On December 20th, 1860 representatives at the South Carolina Secession Convention voted 169-0 in favor of seceding from the United States. It was the first state to do so. Tensions were running high in Charleston, S.C. where the U.S. Government maintained a small military presence. Seeing problems ahead, Major Robert Anderson of the United States Army, moved his small garrison from Fort Moultrie on the Charleston shore to Fort Sumter, out in Charleston harbor on the night of December 26th. Fort Sumter, though unfinished, was much more defensible than Fort Moultrie. Anderson began to fortify Sumter. Sumter had plenty of artillery, but the garrison consisted of just 85 officers and enlisted men. Anderson prepared his defenses and waited for reinforcements and supplies.
In January 1861, the merchant steamer Star of the West attempted to bring supplies and 200 troops to Fort Sumter. It had been thought that a merchant vessel would have a better chance to carry out the mission than a warship, but Confederate batteries on Morris Island fired on her, and the unarmed vessel had little choice other than to turn back.
So the garrison sat while Washington dealt with a whole range of issues. More states were seceding. The presidential administration changed on March 4th, when Abraham Lincoln was sworn in as the 16th President of the United States. The Confederate States of America inaugurated Jefferson Davis as its President in Montgomery, Alabama. The Confederate capitol later would move to Richmond, but Virginia had not yet left the Union and would not do so until May 23rd. All the while, opinion in the U.S. government was divided as to if Sumter should be held or evacuated.
Finally, on March 29th, Lincoln decided to send a Naval expedition to Charleston to resupply the garrison with provisions. The Fort Sumter defenders would run out of food by the middle of April, so the options were limited: resupply, or evacuate. On April 6th Lincoln informed the governor of South Carolina that an attempt would be made to supply provisions, but the fort would not be reinforced unless there was resistance. But the Confederate War Department would not allow Sumter to be resupplied. Secretary of War L.P. Walker’s orders to the commanding officer at Charleston, General Pierre G.T. Beauregard, were that if an attempt was made to resupply Sumter, he was to “demand it’s evacuation, and if this is refused proceed, in such manner as you determine, to reduce it.”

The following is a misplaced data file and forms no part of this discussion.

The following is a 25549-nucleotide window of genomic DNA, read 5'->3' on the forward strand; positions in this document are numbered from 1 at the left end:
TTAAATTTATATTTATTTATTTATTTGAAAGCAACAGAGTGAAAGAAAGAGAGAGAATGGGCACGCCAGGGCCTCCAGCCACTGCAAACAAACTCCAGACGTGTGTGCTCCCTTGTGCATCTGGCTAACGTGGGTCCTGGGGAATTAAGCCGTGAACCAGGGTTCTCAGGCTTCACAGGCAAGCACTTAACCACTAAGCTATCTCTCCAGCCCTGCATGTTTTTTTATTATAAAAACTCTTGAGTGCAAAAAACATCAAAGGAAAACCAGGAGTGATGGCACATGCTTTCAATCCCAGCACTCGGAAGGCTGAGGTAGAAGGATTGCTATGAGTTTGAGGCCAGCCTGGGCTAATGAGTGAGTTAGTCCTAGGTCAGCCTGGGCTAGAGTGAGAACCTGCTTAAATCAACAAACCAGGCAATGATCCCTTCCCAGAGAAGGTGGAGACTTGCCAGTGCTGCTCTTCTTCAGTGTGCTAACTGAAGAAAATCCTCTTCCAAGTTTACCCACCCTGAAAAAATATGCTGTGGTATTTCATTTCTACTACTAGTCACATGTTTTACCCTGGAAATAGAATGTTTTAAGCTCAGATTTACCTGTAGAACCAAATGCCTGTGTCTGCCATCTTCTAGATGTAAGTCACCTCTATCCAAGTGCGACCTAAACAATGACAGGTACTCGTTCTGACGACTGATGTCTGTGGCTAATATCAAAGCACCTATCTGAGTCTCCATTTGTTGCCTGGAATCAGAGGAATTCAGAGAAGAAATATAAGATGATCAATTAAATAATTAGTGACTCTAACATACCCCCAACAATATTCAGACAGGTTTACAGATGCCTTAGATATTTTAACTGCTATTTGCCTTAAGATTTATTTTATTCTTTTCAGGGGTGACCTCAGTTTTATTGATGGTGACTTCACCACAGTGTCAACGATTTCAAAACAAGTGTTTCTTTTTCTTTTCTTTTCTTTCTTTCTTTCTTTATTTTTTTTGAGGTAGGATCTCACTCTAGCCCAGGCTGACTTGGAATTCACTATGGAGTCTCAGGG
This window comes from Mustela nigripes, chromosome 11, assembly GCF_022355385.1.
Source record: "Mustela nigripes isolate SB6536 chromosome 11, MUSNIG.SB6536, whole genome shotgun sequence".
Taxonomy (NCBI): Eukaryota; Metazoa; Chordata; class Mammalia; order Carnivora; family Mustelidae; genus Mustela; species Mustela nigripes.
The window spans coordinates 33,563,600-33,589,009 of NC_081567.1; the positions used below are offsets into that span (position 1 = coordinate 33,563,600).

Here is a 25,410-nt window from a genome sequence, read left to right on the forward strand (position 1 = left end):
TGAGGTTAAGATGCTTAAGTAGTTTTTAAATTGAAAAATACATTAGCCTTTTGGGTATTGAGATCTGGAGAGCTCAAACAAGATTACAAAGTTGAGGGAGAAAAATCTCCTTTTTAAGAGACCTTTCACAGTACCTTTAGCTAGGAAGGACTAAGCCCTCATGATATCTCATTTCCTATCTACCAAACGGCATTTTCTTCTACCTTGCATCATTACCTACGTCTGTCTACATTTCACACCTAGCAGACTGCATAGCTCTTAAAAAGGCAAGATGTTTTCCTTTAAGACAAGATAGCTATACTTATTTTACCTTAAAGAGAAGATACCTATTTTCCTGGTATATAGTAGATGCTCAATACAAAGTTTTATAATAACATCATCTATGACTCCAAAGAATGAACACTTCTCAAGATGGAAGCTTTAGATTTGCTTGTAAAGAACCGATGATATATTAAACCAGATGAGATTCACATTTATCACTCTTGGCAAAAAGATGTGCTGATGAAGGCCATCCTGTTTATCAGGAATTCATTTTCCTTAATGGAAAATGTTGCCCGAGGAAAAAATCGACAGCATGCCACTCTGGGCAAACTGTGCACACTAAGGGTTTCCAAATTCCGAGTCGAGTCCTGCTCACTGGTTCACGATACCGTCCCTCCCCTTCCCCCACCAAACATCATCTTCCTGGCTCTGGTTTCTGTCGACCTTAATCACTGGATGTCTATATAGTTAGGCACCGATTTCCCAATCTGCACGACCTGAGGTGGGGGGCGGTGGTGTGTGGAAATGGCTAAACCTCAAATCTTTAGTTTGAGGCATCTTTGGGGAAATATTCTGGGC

The evacuation demand was delivered to Anderson on April 11th. Anderson replied he would evacuate April 15th, unless resupplied. The Naval supply ships were just outside the harbor, and the Confederate authorities would not allow the garrison to remain and receive provisions. Anderson was informed that Confederate forces would fire on Fort Sumter at 4:30 A.M. on April 12th. The bombardment began at that hour, and the Civil War had begun. The Fort Sumter defenders returned fire from their artillery. The exchange continued until approximately 2:30 in the afternoon of April 13th. The bombardment had started fires in the fort, and with the food gone, and ammunition running low, Anderson agreed to surrender. The Union fleet remained outside the harbor and took no action during the fight.
A formal surrender took place the next day. There had been no fatalities on either side during the 34 hour artillery exchange, but one man was killed and another mortally wounded on the Federal side during the 50 gun salute held as part of thesurrender ceremony. The defenders of Sumter were allowed to leave after turning over the Fort to the Confederates.
The war had begun. There was no turning back now.
On April 14th, 1865, four years to the day that he had lowered the flag in surrender, Robert Anderson returned to Fort Sumter for a ceremony raising the Stars and Stripes over the fort once again. Robert E. Lee had surrendered his forces at Appomattox Courthouse a few days earlier, and Americans were grateful that the carnage and death that had torn the country apart for four long years was finally coming to an end. But 450 miles to the north, in Washington DC, President Lincoln is enjoying a night at the theatre that April 14th evening, when actor John Wilkes Booth fires one fatal shot that again plunges the country into despair.